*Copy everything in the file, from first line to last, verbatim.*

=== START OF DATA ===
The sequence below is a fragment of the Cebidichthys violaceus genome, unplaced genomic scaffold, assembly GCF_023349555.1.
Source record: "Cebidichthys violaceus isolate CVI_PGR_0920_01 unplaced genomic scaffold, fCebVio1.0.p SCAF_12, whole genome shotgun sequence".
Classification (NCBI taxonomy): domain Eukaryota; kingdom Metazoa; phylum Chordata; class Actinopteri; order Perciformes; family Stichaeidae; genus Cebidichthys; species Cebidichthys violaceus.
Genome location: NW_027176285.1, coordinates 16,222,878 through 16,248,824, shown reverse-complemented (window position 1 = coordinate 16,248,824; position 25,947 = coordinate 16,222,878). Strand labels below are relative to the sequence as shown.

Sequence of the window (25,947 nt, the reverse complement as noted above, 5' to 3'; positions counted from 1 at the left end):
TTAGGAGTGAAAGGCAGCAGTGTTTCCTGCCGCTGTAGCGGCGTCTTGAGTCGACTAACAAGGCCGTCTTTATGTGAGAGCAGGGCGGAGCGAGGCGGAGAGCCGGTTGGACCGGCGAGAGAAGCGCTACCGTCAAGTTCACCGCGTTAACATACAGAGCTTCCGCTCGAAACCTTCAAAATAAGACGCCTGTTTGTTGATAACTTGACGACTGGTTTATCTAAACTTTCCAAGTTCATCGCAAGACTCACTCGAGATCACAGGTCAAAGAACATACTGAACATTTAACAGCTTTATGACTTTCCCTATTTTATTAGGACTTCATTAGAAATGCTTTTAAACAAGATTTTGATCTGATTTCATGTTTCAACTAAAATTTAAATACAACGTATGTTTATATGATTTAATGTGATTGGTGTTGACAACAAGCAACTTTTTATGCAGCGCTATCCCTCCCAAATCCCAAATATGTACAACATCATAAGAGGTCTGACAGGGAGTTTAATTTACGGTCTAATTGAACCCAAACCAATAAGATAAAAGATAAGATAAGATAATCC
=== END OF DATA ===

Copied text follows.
The sequence below is a fragment of the Cebidichthys violaceus genome, unplaced genomic scaffold, assembly GCF_023349555.1.
Source record: "Cebidichthys violaceus isolate CVI_PGR_0920_01 unplaced genomic scaffold, fCebVio1.0.p SCAF_12, whole genome shotgun sequence".
Classification (NCBI taxonomy): domain Eukaryota; kingdom Metazoa; phylum Chordata; class Actinopteri; order Perciformes; family Stichaeidae; genus Cebidichthys; species Cebidichthys violaceus.
Genome location: NW_027176285.1, coordinates 16,222,878 through 16,248,824, shown reverse-complemented (window position 1 = coordinate 16,248,824; position 25,947 = coordinate 16,222,878). Strand labels below are relative to the sequence as shown.

Sequence of the window (25,947 nt, the reverse complement as noted above, 5' to 3'; positions counted from 1 at the left end):
TTAGGAGTGAAAGGCAGCAGTGTTTCCTGCCGCTGTAGCGGCGTCTTGAGTCGACTAACAAGGCCGTCTTTATGTGAGAGCAGGGCGGAGCGAGGCGGAGAGCCGGTTGGACCGGCGAGAGAAGCGCTACCGTCAAGTTCACCGCGTTAACATACAGAGCTTCCGCTCGAAACCTTCAAAATAAGACGCCTGTTTGTTGATAACTTGACGACTGGTTTATCTAAACTTTCCAAGTTCATCGCAAGACTCACTCGAGATCACAGGTCAAAGAACATACTGAACATTTAACAGCTTTATGACTTTCCCTATTTTATTAGGACTTCATTAGAAATGCTTTTAAACAAGATTTTGATCTGATTTCATGTTTCAACTAAAATTTAAATACAACGTATGTTTATATGATTTAATGTGATTGGTGTTGACAACAAGCAACTTTTTATGCAGCGCTATCCCTCCCAAATCCCAAATATGTACAACATCATAAGAGGTCTGACAGGGAGTTTAATTTACGGTCTAATTGAACCCAAACCAATAAGATAAAAGATAAGATAAGATAATCC